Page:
In a country not lacking in peculiar place names, Whip-Ma-Whop-Ma-Gate, one of the shortest streets in the historic city of York, England, is perhaps one of the strangest. The meaning behind the unusual moniker is shrouded in debate.
According the plaque at the end of the street, in the year 1505 the street was known as “Whitnourwhatnourgate” which translates to “What a Street!”
However, some say the origins of Whip-Ma-Whop-Ma are actually supposed to mean “Neither One Thing Nor Another.” In the Middle Ages, it was the location of the city’s whipping post and stocks, which could also possibly account for the “Whip” part of the name.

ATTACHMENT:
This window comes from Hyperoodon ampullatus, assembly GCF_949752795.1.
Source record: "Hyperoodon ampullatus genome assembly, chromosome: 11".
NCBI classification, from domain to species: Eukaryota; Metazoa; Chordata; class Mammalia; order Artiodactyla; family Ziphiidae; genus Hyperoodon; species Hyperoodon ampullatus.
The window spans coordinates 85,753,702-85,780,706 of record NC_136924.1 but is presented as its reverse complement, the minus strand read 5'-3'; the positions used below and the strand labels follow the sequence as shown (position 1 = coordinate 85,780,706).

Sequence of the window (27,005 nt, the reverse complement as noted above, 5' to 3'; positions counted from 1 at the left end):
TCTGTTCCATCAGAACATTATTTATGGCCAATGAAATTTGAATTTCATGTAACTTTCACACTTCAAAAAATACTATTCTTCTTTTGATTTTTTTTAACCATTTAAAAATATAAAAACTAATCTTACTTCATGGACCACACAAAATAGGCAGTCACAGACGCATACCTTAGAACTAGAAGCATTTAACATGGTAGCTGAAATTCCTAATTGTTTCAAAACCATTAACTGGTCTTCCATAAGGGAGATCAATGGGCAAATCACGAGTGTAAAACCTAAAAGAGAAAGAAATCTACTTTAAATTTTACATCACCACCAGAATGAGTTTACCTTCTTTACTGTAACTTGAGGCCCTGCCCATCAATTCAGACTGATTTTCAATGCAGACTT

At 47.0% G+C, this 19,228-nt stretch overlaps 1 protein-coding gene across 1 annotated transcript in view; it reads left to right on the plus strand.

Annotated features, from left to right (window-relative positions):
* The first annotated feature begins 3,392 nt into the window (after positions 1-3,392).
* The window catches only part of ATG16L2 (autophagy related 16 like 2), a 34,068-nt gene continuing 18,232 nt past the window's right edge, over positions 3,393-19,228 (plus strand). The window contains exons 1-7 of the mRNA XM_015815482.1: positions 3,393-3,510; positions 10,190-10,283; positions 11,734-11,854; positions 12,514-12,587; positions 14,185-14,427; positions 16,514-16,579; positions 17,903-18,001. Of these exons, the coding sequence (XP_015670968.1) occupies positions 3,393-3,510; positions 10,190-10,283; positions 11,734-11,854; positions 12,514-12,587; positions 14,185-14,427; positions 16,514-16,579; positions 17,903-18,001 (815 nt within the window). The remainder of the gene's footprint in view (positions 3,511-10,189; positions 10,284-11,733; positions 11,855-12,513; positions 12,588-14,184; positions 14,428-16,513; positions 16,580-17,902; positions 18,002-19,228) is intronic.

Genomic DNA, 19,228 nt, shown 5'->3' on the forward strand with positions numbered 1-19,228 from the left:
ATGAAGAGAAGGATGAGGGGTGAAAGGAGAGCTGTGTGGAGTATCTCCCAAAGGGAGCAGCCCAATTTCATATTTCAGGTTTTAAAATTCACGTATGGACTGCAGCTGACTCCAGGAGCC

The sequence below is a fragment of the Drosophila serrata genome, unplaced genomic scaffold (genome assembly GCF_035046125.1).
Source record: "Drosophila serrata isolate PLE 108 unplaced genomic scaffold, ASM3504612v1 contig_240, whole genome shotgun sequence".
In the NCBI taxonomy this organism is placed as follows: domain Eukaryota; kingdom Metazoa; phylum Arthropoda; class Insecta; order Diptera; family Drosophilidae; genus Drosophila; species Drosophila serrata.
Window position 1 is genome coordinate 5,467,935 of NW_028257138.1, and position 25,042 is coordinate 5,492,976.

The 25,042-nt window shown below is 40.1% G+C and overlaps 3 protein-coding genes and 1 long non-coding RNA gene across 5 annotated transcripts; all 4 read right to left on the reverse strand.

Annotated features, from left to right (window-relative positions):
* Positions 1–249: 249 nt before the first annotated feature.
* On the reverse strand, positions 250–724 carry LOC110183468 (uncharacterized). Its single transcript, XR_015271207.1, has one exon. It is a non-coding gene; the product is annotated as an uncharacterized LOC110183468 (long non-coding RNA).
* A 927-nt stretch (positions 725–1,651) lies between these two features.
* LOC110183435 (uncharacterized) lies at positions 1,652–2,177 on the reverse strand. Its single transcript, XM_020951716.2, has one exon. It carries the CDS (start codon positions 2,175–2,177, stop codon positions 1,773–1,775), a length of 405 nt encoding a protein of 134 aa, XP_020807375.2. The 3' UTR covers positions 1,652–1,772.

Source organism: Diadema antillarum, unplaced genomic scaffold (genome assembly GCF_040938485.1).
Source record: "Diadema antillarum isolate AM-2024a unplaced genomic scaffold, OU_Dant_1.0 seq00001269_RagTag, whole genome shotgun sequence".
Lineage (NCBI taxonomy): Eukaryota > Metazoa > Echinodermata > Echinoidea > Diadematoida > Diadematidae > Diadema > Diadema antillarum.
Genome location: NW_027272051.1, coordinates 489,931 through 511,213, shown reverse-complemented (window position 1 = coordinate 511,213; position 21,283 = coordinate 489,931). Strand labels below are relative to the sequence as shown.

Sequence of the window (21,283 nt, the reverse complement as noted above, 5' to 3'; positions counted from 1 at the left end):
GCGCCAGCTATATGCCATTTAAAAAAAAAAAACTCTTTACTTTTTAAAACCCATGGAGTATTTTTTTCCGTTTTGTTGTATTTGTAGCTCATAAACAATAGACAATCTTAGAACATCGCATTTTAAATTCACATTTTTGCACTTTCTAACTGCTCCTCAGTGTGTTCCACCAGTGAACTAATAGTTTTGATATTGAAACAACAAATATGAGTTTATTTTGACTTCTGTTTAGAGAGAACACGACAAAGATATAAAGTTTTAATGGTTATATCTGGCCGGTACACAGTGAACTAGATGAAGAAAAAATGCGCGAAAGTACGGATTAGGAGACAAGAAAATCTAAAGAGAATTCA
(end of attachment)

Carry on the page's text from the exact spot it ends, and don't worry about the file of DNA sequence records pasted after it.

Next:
One idea that is commonly agreed upon is that the use of “Gate” at the end does not in fact relate to an entryway, but instead derives from the Norse “gata,” meaning “street.” Many places in York, and the wider United Kingdom, have place names that stem from Norse roots. Indeed, the short stretch of raised pavement is located in the city center between Colliergate and Fossgate, where it runs between Saint Crux Church and the nearby junction in the road.
Visit England withAtlas Obscura Trips
Folklore and Magic of Southern England
Mythical castles and ancient witchcraft, ecological biomes and fairy-tale forests, sea tractors and flaming tar barrels—all this awaits you on our one-of-a-kind exploration of southern England's historic haunts and eccentric traditions.